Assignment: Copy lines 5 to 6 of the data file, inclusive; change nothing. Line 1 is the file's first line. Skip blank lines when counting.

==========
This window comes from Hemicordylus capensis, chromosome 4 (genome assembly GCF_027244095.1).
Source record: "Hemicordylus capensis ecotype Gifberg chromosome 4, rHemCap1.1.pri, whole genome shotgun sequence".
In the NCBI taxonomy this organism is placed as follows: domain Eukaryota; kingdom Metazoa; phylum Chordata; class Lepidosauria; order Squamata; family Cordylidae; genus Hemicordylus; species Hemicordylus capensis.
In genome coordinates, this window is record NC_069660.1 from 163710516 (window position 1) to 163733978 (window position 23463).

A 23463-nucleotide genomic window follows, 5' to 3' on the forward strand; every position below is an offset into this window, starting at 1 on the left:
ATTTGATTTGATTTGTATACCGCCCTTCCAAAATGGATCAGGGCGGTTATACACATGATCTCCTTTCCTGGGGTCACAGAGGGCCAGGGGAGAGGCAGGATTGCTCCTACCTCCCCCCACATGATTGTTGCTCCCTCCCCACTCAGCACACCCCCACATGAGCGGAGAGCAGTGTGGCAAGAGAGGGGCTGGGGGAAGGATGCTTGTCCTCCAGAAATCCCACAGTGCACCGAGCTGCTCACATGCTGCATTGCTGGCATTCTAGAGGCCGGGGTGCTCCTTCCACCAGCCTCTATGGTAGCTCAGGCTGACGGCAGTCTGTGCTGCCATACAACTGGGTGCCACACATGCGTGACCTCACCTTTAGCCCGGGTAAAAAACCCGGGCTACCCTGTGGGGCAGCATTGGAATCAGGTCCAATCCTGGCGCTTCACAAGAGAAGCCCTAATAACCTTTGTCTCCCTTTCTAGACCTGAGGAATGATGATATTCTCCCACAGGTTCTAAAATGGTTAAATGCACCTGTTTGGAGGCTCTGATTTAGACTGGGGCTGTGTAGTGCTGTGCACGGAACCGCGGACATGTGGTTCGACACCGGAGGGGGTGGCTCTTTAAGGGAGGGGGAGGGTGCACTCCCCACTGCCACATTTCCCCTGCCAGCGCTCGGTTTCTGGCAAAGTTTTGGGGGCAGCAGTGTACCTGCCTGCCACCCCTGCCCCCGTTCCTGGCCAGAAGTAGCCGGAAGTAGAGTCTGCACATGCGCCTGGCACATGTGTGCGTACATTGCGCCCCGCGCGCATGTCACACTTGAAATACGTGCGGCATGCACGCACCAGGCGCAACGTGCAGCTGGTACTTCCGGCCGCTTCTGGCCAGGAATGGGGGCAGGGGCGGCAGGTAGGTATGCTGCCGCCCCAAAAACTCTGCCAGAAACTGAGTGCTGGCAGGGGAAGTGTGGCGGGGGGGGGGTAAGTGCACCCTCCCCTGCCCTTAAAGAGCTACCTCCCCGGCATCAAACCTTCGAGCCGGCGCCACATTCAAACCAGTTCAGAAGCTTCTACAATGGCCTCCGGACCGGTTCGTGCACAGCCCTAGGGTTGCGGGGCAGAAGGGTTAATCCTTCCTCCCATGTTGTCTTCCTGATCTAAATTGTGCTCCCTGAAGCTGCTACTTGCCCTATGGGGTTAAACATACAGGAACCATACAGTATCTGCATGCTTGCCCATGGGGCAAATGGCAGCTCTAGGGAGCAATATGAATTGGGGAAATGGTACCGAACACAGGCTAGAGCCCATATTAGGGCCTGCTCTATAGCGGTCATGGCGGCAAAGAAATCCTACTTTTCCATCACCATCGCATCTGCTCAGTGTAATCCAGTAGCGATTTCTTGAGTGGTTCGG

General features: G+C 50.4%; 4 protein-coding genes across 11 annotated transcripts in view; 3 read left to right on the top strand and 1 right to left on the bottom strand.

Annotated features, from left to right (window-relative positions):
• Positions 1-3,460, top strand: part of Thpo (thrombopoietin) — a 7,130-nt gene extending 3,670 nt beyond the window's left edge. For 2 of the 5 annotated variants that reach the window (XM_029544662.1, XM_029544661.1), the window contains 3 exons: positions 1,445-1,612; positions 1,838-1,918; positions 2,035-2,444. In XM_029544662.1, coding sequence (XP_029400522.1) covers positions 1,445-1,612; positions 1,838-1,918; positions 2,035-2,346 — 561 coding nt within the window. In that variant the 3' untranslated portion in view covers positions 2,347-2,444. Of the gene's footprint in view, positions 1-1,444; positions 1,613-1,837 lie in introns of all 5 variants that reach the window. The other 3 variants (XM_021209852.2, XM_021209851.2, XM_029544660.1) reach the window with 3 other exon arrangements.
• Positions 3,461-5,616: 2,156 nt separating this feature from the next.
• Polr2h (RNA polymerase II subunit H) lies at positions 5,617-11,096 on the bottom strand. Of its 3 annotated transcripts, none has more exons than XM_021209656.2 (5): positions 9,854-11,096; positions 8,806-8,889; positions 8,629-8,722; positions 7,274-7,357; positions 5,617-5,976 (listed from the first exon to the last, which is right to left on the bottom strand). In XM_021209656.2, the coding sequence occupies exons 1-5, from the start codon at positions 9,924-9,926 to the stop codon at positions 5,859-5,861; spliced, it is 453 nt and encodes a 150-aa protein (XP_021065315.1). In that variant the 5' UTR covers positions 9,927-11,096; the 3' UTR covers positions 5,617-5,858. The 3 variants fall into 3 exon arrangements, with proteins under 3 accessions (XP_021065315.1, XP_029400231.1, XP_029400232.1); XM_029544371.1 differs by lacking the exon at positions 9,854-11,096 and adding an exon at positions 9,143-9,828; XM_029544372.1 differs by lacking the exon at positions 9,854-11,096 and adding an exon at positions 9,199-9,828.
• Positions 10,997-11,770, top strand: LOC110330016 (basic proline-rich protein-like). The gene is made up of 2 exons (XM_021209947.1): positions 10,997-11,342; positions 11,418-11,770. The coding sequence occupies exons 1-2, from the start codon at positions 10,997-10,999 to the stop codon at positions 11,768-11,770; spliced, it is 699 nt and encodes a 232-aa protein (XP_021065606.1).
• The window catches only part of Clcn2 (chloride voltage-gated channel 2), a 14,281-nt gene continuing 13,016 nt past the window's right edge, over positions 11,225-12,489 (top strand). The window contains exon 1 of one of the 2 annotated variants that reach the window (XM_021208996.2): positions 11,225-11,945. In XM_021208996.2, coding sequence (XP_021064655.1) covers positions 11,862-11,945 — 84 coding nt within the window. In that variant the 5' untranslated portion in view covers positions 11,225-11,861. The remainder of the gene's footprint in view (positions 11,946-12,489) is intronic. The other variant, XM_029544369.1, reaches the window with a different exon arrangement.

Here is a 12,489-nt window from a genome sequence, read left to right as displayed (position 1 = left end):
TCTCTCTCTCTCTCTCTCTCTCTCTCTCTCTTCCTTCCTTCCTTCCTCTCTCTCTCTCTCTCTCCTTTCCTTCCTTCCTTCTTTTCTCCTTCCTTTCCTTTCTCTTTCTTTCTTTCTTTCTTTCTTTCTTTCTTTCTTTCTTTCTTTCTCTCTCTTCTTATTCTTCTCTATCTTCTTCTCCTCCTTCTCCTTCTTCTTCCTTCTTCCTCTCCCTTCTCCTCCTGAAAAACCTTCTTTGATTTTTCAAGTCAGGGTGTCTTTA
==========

A 23463-nucleotide genomic window follows, 5' to 3' on the forward strand; every position below is an offset into this window, starting at 1 on the left:
ATTTGATTTGATTTGTATACCGCCCTTCCAAAATGGATCAGGGCGGTTATACACATGATCTCCTTTCCTGGGGTCACAGAGGGCCAGGGGAGAGGCAGGATTGCTCCTACCTCCCCCCACATGATTGTTGCTCCCTCCCCACTCAGCACACCCCCACATGAGCGGAGAGCAGTGTGGCAAGAGAGGGGCTGGGGGAAGGATGCTTGTCCTCCAGAAATCCCACAGTGCACCGAGCTGCTCACATGCTGCATTGCTGGCATTCTAGAGGCCGGGGTGCTCCTTCCACCAGCCTCTATGGTAGCTCAGGCTGACGGCAGTCTGTGCTGCCATACAACTGGGTGCCACACATGCGTGACCTCACCTTTAGCCCGGGTAAAAAACCCGGGCTACCCTGTGGGGCAGCATTGGAATCAGGTCCAATCCTGGCGCTTCACAAGAGAAGCCCTAATAACCTTTGTCTCCCTTTCTAGACCTGAGGAATGATGATATTCTCCCACAGGTTCTAAAATGGTTAAATGCACCTGTTTGGAGGCTCTGATTTAGACTGGGGCTGTGTAGTGCTGTGCACGGAACCGCGGACATGTGGTTCGACACCGGAGGGGGTGGCTCTTTAAGGGAGGGGGAGGGTGCACTCCCCACTGCCACATTTCCCCTGCCAGCGCTCGGTTTCTGGCAAAGTTTTGGGGGCAGCAGTGTACCTGCCTGCCACCCCTGCCCCCGTTCCTGGCCAGAAGTAGCCGGAAGTAGAGTCTGCACATGCGCCTGGCACATGTGTGCGTACATTGCGCCCCGCGCGCATGTCACACTTGAAATACGTGCGGCATGCACGCACCAGGCGCAACGTGCAGCTGGTACTTCCGGCCGCTTCTGGCCAGGAATGGGGGCAGGGGCGGCAGGTAGGTATGCTGCCGCCCCAAAAACTCTGCCAGAAACTGAGTGCTGGCAGGGGAAGTGTGGCGGGGGGGGGGTAAGTGCACCCTCCCCTGCCCTTAAAGAGCTACCTCCCCGGCATCAAACCTTCGAGCCGGCGCCACATTCAAACCAGTTCAGAAGCTTCTACAATGGCCTCCGGACCGGTTCGTGCACAGCCCTAGGGTTGCGGGGCAGAAGGGTTAATCCTTCCTCCCATGTTGTCTTCCTGATCTAAATTGTGCTCCCTGAAGCTGCTACTTGCCCTATGGGGTTAAACATACAGGAACCATACAGTATCTGCATGCTTGCCCATGGGGCAAATGGCAGCTCTAGGGAGCAATATGAATTGGGGAAATGGTACCGAACACAGGCTAGAGCCCATATTAGGGCCTGCTCTATAGCGGTCATGGCGGCAAAGAAATCCTACTTTTCCATCACCATCGCATCTGCTCAGTGTAATCCAGTAGCGATTTCTTGAGTGGTTCGG